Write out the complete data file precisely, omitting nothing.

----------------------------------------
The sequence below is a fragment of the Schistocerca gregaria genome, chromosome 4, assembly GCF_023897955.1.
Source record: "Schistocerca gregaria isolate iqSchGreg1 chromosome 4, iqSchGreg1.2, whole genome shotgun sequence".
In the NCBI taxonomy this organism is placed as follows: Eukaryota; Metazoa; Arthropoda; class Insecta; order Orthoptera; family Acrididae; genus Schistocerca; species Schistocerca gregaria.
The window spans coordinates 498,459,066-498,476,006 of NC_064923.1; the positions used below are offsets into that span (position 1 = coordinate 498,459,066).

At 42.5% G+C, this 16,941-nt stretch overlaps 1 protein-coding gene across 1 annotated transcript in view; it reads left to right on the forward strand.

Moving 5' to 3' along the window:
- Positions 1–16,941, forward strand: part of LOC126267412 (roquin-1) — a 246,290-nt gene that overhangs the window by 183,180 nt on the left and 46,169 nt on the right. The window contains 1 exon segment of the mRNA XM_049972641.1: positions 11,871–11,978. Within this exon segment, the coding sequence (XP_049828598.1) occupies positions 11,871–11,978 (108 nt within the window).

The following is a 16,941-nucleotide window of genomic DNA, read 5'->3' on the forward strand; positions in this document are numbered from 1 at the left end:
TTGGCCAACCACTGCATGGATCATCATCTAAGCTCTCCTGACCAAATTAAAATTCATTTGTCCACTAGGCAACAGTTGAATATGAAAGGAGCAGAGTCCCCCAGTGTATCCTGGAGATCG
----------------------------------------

The sequence below is a fragment of the Schistocerca gregaria genome, chromosome 4, assembly GCF_023897955.1.
Source record: "Schistocerca gregaria isolate iqSchGreg1 chromosome 4, iqSchGreg1.2, whole genome shotgun sequence".
In the NCBI taxonomy this organism is placed as follows: Eukaryota; Metazoa; Arthropoda; class Insecta; order Orthoptera; family Acrididae; genus Schistocerca; species Schistocerca gregaria.
The window spans coordinates 498,459,066-498,476,006 of NC_064923.1; the positions used below are offsets into that span (position 1 = coordinate 498,459,066).

At 42.5% G+C, this 16,941-nt stretch overlaps 1 protein-coding gene across 1 annotated transcript in view; it reads left to right on the forward strand.

Moving 5' to 3' along the window:
- Positions 1–16,941, forward strand: part of LOC126267412 (roquin-1) — a 246,290-nt gene that overhangs the window by 183,180 nt on the left and 46,169 nt on the right. The window contains 1 exon segment of the mRNA XM_049972641.1: positions 11,871–11,978. Within this exon segment, the coding sequence (XP_049828598.1) occupies positions 11,871–11,978 (108 nt within the window).

The following is a 16,941-nucleotide window of genomic DNA, read 5'->3' on the forward strand; positions in this document are numbered from 1 at the left end:
TTGGCCAACCACTGCATGGATCATCATCTAAGCTCTCCTGACCAAATTAAAATTCATTTGTCCACTAGGCAACAGTTGAATATGAAAGGAGCAGAGTCCCCCAGTGTATCCTGGAGATCG